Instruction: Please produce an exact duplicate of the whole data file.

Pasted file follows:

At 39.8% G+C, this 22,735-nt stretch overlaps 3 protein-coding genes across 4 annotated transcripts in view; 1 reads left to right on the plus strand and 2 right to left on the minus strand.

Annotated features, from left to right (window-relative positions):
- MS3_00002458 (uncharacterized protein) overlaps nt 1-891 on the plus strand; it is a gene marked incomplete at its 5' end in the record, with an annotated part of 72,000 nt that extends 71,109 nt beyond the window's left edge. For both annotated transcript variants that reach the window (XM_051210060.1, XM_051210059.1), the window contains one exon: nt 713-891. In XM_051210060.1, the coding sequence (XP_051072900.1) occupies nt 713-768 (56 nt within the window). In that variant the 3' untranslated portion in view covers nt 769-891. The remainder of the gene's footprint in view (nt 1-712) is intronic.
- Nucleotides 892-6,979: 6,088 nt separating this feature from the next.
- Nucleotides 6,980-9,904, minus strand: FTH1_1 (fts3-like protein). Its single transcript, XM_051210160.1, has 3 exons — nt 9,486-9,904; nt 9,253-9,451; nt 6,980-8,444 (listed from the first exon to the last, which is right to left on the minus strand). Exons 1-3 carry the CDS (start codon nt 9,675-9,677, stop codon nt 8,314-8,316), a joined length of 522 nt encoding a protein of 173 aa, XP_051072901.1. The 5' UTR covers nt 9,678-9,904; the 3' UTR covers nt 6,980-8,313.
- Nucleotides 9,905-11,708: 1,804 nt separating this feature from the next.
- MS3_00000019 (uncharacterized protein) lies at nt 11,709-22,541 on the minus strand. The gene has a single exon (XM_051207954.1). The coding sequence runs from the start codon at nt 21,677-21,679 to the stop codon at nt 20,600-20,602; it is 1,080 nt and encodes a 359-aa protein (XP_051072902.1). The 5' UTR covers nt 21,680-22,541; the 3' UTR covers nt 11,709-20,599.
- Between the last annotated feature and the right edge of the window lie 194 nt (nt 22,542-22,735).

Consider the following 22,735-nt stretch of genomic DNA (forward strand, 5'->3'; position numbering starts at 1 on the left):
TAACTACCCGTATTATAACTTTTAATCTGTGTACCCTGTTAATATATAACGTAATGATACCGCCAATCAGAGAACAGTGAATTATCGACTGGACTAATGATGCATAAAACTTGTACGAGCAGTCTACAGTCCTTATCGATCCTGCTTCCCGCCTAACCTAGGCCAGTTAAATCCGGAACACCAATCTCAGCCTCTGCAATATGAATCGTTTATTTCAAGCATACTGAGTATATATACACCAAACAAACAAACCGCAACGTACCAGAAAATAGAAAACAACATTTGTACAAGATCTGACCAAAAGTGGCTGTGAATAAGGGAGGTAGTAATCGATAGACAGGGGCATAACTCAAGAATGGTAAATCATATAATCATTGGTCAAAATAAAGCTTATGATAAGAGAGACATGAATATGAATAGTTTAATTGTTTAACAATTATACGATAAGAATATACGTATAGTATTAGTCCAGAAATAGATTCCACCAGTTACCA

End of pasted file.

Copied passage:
At 39.8% G+C, this 22,735-nt stretch overlaps 3 protein-coding genes across 4 annotated transcripts in view; 1 reads left to right on the plus strand and 2 right to left on the minus strand.

Annotated features, from left to right (window-relative positions):
- MS3_00002458 (uncharacterized protein) overlaps nt 1-891 on the plus strand; it is a gene marked incomplete at its 5' end in the record, with an annotated part of 72,000 nt that extends 71,109 nt beyond the window's left edge. For both annotated transcript variants that reach the window (XM_051210060.1, XM_051210059.1), the window contains one exon: nt 713-891. In XM_051210060.1, the coding sequence (XP_051072900.1) occupies nt 713-768 (56 nt within the window). In that variant the 3' untranslated portion in view covers nt 769-891. The remainder of the gene's footprint in view (nt 1-712) is intronic.
- Nucleotides 892-6,979: 6,088 nt separating this feature from the next.
- Nucleotides 6,980-9,904, minus strand: FTH1_1 (fts3-like protein). Its single transcript, XM_051210160.1, has 3 exons — nt 9,486-9,904; nt 9,253-9,451; nt 6,980-8,444 (listed from the first exon to the last, which is right to left on the minus strand). Exons 1-3 carry the CDS (start codon nt 9,675-9,677, stop codon nt 8,314-8,316), a joined length of 522 nt encoding a protein of 173 aa, XP_051072901.1. The 5' UTR covers nt 9,678-9,904; the 3' UTR covers nt 6,980-8,313.
- Nucleotides 9,905-11,708: 1,804 nt separating this feature from the next.
- MS3_00000019 (uncharacterized protein) lies at nt 11,709-22,541 on the minus strand. The gene has a single exon (XM_051207954.1). The coding sequence runs from the start codon at nt 21,677-21,679 to the stop codon at nt 20,600-20,602; it is 1,080 nt and encodes a 359-aa protein (XP_051072902.1). The 5' UTR covers nt 21,680-22,541; the 3' UTR covers nt 11,709-20,599.
- Between the last annotated feature and the right edge of the window lie 194 nt (nt 22,542-22,735).

Consider the following 22,735-nt stretch of genomic DNA (forward strand, 5'->3'; position numbering starts at 1 on the left):
TAACTACCCGTATTATAACTTTTAATCTGTGTACCCTGTTAATATATAACGTAATGATACCGCCAATCAGAGAACAGTGAATTATCGACTGGACTAATGATGCATAAAACTTGTACGAGCAGTCTACAGTCCTTATCGATCCTGCTTCCCGCCTAACCTAGGCCAGTTAAATCCGGAACACCAATCTCAGCCTCTGCAATATGAATCGTTTATTTCAAGCATACTGAGTATATATACACCAAACAAACAAACCGCAACGTACCAGAAAATAGAAAACAACATTTGTACAAGATCTGACCAAAAGTGGCTGTGAATAAGGGAGGTAGTAATCGATAGACAGGGGCATAACTCAAGAATGGTAAATCATATAATCATTGGTCAAAATAAAGCTTATGATAAGAGAGACATGAATATGAATAGTTTAATTGTTTAACAATTATACGATAAGAATATACGTATAGTATTAGTCCAGAAATAGATTCCACCAGTTACCA